The Free Dictionary
Acronyms & Abbr.
Español / Spanish
Deutsch / German
Français / French
Italiano / Italian
Português / Portuguese
Nederlands / Dutch
Norsk / Norwegian
Ελληνική / Greek
Русский / Russian
The user name or password entered is incorrect. Please try again.
The Free Dictionary Language Forums
Wednesday, October 12, 2011
Tuesday, January 28, 2020 5:59:59 AM
Number of Posts:
[0.03% of all post / 0.08 posts per day]
Last 10 Posts
So as to
Monday, January 27, 2020 3:05:51 PM
The exam was so difficult as to get a good mark.
Is the above grammatical?
The sentence as it stands, is grammatical. The import is that the good mark was given for the successful development of an intentionally difficult exam. If the sentence was changed to 'The exam was so difficult as to get a bad mark,' the 'bad mark' would be based on a failure to meet the implied goal of creating an exam which was not excessively difficult.
-pur (Indian root)
Tuesday, January 14, 2020 11:18:14 AM
Kirill Vorobyov wrote:
This is not about English, but I was hoping maybe somebody with knowledge of India would respond.
On the map of India I notice many locations whose names end with
is perhaps the biggest, but there are many others). Does anybody know what this root means, and in which language?
Sorry if this is a wrong place to ask, but I can think of no other.
Versions of the Indic suffix -pur, -pura, -por, are also common elements in the names of towns, cities, districts and provinces in Thai and Khmer place names. The Khmer language version Borei (ប៊ួរី) is part of the name of the ancient city of Angkor Borei (អង្គរបូរី), located near what is now the border between Cambodia and southern Vietnam.
The Thai language version of the suffix -buri ( -บุรี ) is very common, occurring in the names of towns and provinces such as Singhburi (สิงห์บุรี), Lopburi (ลพบุรี) and Kanchanaburi (กาญจนบุรี). This widespread use by speakers of non-Indo-European languages of borrowings from the Indo-Iranian branch of Indo-European might be seen as evidence of cultural and philosophical influence that was carried as far afield as mainland and insular Southeast Asia.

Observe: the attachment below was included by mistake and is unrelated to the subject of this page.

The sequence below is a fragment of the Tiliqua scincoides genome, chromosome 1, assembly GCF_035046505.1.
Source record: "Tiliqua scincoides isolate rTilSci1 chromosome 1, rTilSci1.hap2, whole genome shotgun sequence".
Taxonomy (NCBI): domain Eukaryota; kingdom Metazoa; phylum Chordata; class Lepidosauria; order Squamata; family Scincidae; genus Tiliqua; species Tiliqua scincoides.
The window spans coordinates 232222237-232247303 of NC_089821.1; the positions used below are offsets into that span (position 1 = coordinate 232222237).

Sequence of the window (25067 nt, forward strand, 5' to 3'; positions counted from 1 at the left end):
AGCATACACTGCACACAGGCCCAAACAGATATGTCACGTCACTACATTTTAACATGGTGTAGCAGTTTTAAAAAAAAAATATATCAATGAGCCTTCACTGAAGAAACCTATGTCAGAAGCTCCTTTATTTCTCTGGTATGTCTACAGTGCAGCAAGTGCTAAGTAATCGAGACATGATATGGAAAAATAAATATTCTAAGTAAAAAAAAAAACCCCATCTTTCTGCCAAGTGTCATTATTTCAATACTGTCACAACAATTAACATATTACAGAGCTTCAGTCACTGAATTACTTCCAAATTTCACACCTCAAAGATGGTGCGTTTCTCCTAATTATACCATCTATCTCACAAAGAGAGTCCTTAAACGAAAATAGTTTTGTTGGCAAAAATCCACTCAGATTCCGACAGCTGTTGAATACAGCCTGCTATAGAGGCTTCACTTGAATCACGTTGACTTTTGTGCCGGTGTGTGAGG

Looking the other direction, to the west, we see that Proto-Indo-European Bergh or Burgh has given us place-name elements like -burgh, -burg, -bourg, and Bury and derivatives like -burger, burgher, and bourgeois.
At a tertiary level, we are even given a selection of sandwiches: Burgers of various sorts derived from Hamburger (i.e. beef prepared in the manner of the people of Hamburg).
Should "might" replace "may"?
Thursday, January 2, 2020 8:11:37 AM
Koh Elaine wrote:
Japan's Asahi Shimbun suggested Ghosn
have flown out of Kansai Airport near Osaka.
Should "might" replace "may" to indicate Ghosn's flight out of Japan is a thing of the past?
In normal, modern usage 'may' and 'might' are often interchangeable. The use of either 'may' or 'might' in this sentence would make no change to the meaning. Using the perfect form 'have flown' in the sentence indicates that the writer was certain that 'Ghosn's flight out of Japan' was 'a thing of the past,' that Ghosn's departure was a completed action. The use of either 'may' or 'might' in this sentence is related to uncertainty concerning the specific site of Ghosn's departure: Ghosn might have flown out of Kansai Airport, or he may have left from some other place.
is "I'm on Heathrow airport" correct ?
Sunday, December 8, 2019 12:34:21 PM
cs chaka wrote: